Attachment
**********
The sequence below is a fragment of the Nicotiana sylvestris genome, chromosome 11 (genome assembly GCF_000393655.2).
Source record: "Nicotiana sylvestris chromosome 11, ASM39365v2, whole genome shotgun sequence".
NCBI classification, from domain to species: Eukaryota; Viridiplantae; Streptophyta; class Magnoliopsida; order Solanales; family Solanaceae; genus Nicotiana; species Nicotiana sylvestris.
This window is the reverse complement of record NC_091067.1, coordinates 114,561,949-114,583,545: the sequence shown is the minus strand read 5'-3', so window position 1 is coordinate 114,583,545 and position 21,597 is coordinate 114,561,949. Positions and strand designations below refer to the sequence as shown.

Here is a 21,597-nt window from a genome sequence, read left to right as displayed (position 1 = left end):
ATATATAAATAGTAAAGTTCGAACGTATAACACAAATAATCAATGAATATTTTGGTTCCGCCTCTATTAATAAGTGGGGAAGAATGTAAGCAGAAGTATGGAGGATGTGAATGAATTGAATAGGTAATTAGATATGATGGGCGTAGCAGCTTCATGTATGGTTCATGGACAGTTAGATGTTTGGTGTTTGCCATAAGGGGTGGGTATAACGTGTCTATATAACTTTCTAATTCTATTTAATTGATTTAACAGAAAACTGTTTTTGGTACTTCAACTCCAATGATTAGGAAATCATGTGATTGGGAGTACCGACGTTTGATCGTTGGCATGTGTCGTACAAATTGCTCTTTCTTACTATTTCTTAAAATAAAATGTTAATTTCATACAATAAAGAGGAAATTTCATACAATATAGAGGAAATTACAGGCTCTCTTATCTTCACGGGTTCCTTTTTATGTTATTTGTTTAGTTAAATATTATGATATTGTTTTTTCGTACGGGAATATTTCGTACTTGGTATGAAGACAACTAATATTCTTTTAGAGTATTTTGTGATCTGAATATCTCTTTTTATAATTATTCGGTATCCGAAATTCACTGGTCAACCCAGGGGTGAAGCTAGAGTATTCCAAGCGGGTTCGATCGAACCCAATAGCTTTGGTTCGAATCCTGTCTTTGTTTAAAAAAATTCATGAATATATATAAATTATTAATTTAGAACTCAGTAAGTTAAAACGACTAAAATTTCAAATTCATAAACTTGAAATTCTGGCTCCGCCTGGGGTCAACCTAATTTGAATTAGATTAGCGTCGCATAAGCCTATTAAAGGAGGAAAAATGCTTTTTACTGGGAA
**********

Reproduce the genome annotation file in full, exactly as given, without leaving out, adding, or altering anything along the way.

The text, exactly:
The sequence below is a fragment of the Nicotiana sylvestris genome, chromosome 11 (genome assembly GCF_000393655.2).
Source record: "Nicotiana sylvestris chromosome 11, ASM39365v2, whole genome shotgun sequence".
NCBI classification, from domain to species: Eukaryota; Viridiplantae; Streptophyta; class Magnoliopsida; order Solanales; family Solanaceae; genus Nicotiana; species Nicotiana sylvestris.
This window is the reverse complement of record NC_091067.1, coordinates 114,561,949-114,583,545: the sequence shown is the minus strand read 5'-3', so window position 1 is coordinate 114,583,545 and position 21,597 is coordinate 114,561,949. Positions and strand designations below refer to the sequence as shown.

Here is a 21,597-nt window from a genome sequence, read left to right as displayed (position 1 = left end):
ATATATAAATAGTAAAGTTCGAACGTATAACACAAATAATCAATGAATATTTTGGTTCCGCCTCTATTAATAAGTGGGGAAGAATGTAAGCAGAAGTATGGAGGATGTGAATGAATTGAATAGGTAATTAGATATGATGGGCGTAGCAGCTTCATGTATGGTTCATGGACAGTTAGATGTTTGGTGTTTGCCATAAGGGGTGGGTATAACGTGTCTATATAACTTTCTAATTCTATTTAATTGATTTAACAGAAAACTGTTTTTGGTACTTCAACTCCAATGATTAGGAAATCATGTGATTGGGAGTACCGACGTTTGATCGTTGGCATGTGTCGTACAAATTGCTCTTTCTTACTATTTCTTAAAATAAAATGTTAATTTCATACAATAAAGAGGAAATTTCATACAATATAGAGGAAATTACAGGCTCTCTTATCTTCACGGGTTCCTTTTTATGTTATTTGTTTAGTTAAATATTATGATATTGTTTTTTCGTACGGGAATATTTCGTACTTGGTATGAAGACAACTAATATTCTTTTAGAGTATTTTGTGATCTGAATATCTCTTTTTATAATTATTCGGTATCCGAAATTCACTGGTCAACCCAGGGGTGAAGCTAGAGTATTCCAAGCGGGTTCGATCGAACCCAATAGCTTTGGTTCGAATCCTGTCTTTGTTTAAAAAAATTCATGAATATATATAAATTATTAATTTAGAACTCAGTAAGTTAAAACGACTAAAATTTCAAATTCATAAACTTGAAATTCTGGCTCCGCCTGGGGTCAACCTAATTTGAATTAGATTAGCGTCGCATAAGCCTATTAAAGGAGGAAAAATGCTTTTTACTGGGAA